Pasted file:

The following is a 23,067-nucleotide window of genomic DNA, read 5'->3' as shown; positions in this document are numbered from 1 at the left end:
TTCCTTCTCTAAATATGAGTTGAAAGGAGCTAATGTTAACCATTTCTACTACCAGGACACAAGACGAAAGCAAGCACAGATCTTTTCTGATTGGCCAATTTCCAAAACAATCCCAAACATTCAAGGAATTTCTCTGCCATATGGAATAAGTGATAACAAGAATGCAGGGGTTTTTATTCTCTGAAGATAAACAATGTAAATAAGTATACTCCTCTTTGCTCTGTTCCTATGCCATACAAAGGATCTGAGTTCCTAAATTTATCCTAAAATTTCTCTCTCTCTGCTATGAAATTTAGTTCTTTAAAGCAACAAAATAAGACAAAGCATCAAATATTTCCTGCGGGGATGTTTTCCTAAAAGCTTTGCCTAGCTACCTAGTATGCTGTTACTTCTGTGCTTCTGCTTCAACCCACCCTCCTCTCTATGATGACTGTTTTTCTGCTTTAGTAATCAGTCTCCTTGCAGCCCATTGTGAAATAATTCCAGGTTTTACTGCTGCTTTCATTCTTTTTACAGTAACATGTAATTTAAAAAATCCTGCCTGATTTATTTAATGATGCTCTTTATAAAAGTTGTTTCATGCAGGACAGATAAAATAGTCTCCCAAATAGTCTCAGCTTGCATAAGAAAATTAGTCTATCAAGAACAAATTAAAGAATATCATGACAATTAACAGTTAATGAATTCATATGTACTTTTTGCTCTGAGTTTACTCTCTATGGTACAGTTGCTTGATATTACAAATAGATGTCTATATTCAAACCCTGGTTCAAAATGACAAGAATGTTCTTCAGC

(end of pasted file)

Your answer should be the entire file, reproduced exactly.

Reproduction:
The following is a 23,067-nucleotide window of genomic DNA, read 5'->3' as shown; positions in this document are numbered from 1 at the left end:
TTCCTTCTCTAAATATGAGTTGAAAGGAGCTAATGTTAACCATTTCTACTACCAGGACACAAGACGAAAGCAAGCACAGATCTTTTCTGATTGGCCAATTTCCAAAACAATCCCAAACATTCAAGGAATTTCTCTGCCATATGGAATAAGTGATAACAAGAATGCAGGGGTTTTTATTCTCTGAAGATAAACAATGTAAATAAGTATACTCCTCTTTGCTCTGTTCCTATGCCATACAAAGGATCTGAGTTCCTAAATTTATCCTAAAATTTCTCTCTCTCTGCTATGAAATTTAGTTCTTTAAAGCAACAAAATAAGACAAAGCATCAAATATTTCCTGCGGGGATGTTTTCCTAAAAGCTTTGCCTAGCTACCTAGTATGCTGTTACTTCTGTGCTTCTGCTTCAACCCACCCTCCTCTCTATGATGACTGTTTTTCTGCTTTAGTAATCAGTCTCCTTGCAGCCCATTGTGAAATAATTCCAGGTTTTACTGCTGCTTTCATTCTTTTTACAGTAACATGTAATTTAAAAAATCCTGCCTGATTTATTTAATGATGCTCTTTATAAAAGTTGTTTCATGCAGGACAGATAAAATAGTCTCCCAAATAGTCTCAGCTTGCATAAGAAAATTAGTCTATCAAGAACAAATTAAAGAATATCATGACAATTAACAGTTAATGAATTCATATGTACTTTTTGCTCTGAGTTTACTCTCTATGGTACAGTTGCTTGATATTACAAATAGATGTCTATATTCAAACCCTGGTTCAAAATGACAAGAATGTTCTTCAGC